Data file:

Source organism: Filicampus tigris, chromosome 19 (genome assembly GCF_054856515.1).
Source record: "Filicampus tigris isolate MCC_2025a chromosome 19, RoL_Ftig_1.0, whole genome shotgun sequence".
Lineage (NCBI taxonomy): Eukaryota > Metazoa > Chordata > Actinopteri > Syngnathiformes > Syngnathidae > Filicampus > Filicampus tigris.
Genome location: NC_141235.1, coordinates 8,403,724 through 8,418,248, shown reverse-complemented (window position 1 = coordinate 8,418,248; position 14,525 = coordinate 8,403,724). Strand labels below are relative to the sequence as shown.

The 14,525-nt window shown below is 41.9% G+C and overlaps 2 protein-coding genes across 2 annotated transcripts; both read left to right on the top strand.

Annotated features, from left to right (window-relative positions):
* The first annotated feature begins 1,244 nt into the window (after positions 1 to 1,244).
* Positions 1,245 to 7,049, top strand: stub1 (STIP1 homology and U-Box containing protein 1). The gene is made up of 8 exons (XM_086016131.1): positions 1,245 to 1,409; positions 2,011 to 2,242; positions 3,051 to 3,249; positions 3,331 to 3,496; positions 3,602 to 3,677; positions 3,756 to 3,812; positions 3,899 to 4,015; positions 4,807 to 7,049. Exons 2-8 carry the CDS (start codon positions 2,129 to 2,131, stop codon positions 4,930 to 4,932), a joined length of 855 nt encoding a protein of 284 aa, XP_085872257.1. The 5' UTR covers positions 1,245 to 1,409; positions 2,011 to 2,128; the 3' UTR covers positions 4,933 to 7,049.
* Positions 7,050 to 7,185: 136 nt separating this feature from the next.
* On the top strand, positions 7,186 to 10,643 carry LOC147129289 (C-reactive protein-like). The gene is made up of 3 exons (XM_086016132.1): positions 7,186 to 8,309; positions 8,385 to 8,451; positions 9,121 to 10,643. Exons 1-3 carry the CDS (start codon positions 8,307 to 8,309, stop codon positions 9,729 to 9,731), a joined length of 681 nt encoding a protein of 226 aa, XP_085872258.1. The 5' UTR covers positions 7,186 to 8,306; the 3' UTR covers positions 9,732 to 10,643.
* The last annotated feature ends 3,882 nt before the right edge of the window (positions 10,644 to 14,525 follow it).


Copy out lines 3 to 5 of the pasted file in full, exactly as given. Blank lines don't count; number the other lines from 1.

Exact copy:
Lineage (NCBI taxonomy): Eukaryota > Metazoa > Chordata > Actinopteri > Syngnathiformes > Syngnathidae > Filicampus > Filicampus tigris.
Genome location: NC_141235.1, coordinates 8,403,724 through 8,418,248, shown reverse-complemented (window position 1 = coordinate 8,418,248; position 14,525 = coordinate 8,403,724). Strand labels below are relative to the sequence as shown.

The 14,525-nt window shown below is 41.9% G+C and overlaps 2 protein-coding genes across 2 annotated transcripts; both read left to right on the top strand.